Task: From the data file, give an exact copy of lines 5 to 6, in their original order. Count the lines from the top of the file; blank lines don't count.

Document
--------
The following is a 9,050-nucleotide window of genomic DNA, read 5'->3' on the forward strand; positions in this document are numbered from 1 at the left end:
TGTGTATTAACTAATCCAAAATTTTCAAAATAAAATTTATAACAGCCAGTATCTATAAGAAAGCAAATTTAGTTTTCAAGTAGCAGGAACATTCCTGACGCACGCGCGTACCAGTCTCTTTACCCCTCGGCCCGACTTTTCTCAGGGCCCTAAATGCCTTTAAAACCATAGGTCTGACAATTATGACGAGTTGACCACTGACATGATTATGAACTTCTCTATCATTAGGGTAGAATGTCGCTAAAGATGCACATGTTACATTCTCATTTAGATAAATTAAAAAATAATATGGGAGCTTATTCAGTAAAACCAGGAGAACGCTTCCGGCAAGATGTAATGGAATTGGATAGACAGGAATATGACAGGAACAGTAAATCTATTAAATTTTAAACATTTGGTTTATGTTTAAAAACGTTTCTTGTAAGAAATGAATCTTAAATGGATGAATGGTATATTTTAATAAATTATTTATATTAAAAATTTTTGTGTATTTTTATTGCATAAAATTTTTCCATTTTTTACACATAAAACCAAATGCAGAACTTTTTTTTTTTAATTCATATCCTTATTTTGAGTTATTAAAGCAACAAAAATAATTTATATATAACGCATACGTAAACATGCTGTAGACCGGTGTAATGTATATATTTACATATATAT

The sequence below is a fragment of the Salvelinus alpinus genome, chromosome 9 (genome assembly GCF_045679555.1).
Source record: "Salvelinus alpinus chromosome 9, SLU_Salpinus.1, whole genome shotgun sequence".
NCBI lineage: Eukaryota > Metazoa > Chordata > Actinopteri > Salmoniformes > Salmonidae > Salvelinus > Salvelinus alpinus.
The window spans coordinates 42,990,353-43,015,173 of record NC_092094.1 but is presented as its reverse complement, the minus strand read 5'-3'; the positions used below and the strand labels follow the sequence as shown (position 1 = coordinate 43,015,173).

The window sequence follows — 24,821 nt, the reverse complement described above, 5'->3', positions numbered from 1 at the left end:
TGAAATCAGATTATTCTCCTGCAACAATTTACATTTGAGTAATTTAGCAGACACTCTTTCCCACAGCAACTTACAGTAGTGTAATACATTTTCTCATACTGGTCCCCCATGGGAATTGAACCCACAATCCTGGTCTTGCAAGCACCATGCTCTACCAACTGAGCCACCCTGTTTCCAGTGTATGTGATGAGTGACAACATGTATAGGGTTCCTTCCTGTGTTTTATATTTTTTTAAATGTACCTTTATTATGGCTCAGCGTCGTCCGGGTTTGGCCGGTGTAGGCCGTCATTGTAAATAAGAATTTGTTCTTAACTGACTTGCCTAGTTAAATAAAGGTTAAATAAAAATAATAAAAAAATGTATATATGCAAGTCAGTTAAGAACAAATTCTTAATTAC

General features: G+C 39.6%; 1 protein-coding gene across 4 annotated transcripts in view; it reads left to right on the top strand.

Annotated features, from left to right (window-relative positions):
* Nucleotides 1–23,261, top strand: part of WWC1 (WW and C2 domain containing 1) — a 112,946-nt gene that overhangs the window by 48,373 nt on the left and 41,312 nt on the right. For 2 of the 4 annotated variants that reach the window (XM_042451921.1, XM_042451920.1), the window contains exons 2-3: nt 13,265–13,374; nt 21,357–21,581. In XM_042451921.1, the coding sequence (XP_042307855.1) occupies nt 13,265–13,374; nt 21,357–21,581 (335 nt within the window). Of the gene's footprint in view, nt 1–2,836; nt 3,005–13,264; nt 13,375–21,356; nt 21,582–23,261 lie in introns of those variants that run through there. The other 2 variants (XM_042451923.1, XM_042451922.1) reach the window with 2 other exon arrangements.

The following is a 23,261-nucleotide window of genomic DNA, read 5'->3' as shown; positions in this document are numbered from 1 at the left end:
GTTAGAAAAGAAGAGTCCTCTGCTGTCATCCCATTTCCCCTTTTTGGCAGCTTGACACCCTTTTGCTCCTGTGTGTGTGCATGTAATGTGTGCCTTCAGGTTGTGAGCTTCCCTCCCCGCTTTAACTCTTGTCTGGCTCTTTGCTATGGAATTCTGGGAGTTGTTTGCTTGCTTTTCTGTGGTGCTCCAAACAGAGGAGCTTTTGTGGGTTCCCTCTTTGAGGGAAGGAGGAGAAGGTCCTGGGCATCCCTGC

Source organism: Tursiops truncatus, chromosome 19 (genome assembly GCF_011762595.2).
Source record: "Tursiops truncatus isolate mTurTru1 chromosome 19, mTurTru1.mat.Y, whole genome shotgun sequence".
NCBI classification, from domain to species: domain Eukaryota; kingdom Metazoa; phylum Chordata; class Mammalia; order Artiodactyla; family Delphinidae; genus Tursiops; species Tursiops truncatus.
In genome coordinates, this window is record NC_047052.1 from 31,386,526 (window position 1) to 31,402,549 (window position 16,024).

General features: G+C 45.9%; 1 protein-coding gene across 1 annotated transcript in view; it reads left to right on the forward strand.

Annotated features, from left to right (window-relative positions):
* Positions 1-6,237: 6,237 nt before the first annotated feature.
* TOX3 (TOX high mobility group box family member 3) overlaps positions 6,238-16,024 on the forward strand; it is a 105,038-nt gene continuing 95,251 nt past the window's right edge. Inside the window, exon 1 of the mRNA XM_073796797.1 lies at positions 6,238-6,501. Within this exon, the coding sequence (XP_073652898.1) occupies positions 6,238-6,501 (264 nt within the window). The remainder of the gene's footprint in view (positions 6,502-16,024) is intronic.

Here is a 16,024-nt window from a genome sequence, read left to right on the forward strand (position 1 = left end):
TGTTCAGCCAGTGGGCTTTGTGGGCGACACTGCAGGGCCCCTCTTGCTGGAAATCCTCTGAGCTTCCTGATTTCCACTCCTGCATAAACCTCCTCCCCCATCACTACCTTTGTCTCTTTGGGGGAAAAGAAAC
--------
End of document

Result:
NCBI lineage: Eukaryota > Metazoa > Chordata > Actinopteri > Salmoniformes > Salmonidae > Salvelinus > Salvelinus alpinus.
The window spans coordinates 42,990,353-43,015,173 of record NC_092094.1 but is presented as its reverse complement, the minus strand read 5'-3'; the positions used below and the strand labels follow the sequence as shown (position 1 = coordinate 43,015,173).